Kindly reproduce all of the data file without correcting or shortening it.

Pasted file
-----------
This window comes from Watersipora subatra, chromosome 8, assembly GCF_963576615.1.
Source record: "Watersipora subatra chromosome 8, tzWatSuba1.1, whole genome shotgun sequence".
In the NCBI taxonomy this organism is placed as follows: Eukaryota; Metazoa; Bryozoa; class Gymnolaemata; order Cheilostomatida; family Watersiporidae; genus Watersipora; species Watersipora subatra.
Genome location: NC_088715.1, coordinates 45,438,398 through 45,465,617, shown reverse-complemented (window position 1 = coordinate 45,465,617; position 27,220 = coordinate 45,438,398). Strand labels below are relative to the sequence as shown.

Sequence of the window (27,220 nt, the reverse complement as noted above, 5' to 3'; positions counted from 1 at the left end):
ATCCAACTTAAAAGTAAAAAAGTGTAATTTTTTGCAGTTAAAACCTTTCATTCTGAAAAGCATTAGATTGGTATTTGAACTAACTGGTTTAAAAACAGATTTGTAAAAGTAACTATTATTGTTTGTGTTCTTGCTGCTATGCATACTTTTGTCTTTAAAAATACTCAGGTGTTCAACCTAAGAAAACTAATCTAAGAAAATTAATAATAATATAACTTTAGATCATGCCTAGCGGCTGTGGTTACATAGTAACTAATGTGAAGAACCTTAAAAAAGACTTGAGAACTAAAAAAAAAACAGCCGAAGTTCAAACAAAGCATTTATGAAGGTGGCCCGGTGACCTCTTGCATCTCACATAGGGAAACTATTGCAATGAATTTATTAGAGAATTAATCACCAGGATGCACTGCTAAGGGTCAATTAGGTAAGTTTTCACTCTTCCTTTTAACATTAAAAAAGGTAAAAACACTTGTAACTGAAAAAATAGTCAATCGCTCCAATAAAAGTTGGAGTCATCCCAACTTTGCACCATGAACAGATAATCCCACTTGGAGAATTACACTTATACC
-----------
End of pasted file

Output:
This window comes from Watersipora subatra, chromosome 8, assembly GCF_963576615.1.
Source record: "Watersipora subatra chromosome 8, tzWatSuba1.1, whole genome shotgun sequence".
In the NCBI taxonomy this organism is placed as follows: Eukaryota; Metazoa; Bryozoa; class Gymnolaemata; order Cheilostomatida; family Watersiporidae; genus Watersipora; species Watersipora subatra.
Genome location: NC_088715.1, coordinates 45,438,398 through 45,465,617, shown reverse-complemented (window position 1 = coordinate 45,465,617; position 27,220 = coordinate 45,438,398). Strand labels below are relative to the sequence as shown.

Sequence of the window (27,220 nt, the reverse complement as noted above, 5' to 3'; positions counted from 1 at the left end):
ATCCAACTTAAAAGTAAAAAAGTGTAATTTTTTGCAGTTAAAACCTTTCATTCTGAAAAGCATTAGATTGGTATTTGAACTAACTGGTTTAAAAACAGATTTGTAAAAGTAACTATTATTGTTTGTGTTCTTGCTGCTATGCATACTTTTGTCTTTAAAAATACTCAGGTGTTCAACCTAAGAAAACTAATCTAAGAAAATTAATAATAATATAACTTTAGATCATGCCTAGCGGCTGTGGTTACATAGTAACTAATGTGAAGAACCTTAAAAAAGACTTGAGAACTAAAAAAAAAACAGCCGAAGTTCAAACAAAGCATTTATGAAGGTGGCCCGGTGACCTCTTGCATCTCACATAGGGAAACTATTGCAATGAATTTATTAGAGAATTAATCACCAGGATGCACTGCTAAGGGTCAATTAGGTAAGTTTTCACTCTTCCTTTTAACATTAAAAAAGGTAAAAACACTTGTAACTGAAAAAATAGTCAATCGCTCCAATAAAAGTTGGAGTCATCCCAACTTTGCACCATGAACAGATAATCCCACTTGGAGAATTACACTTATACC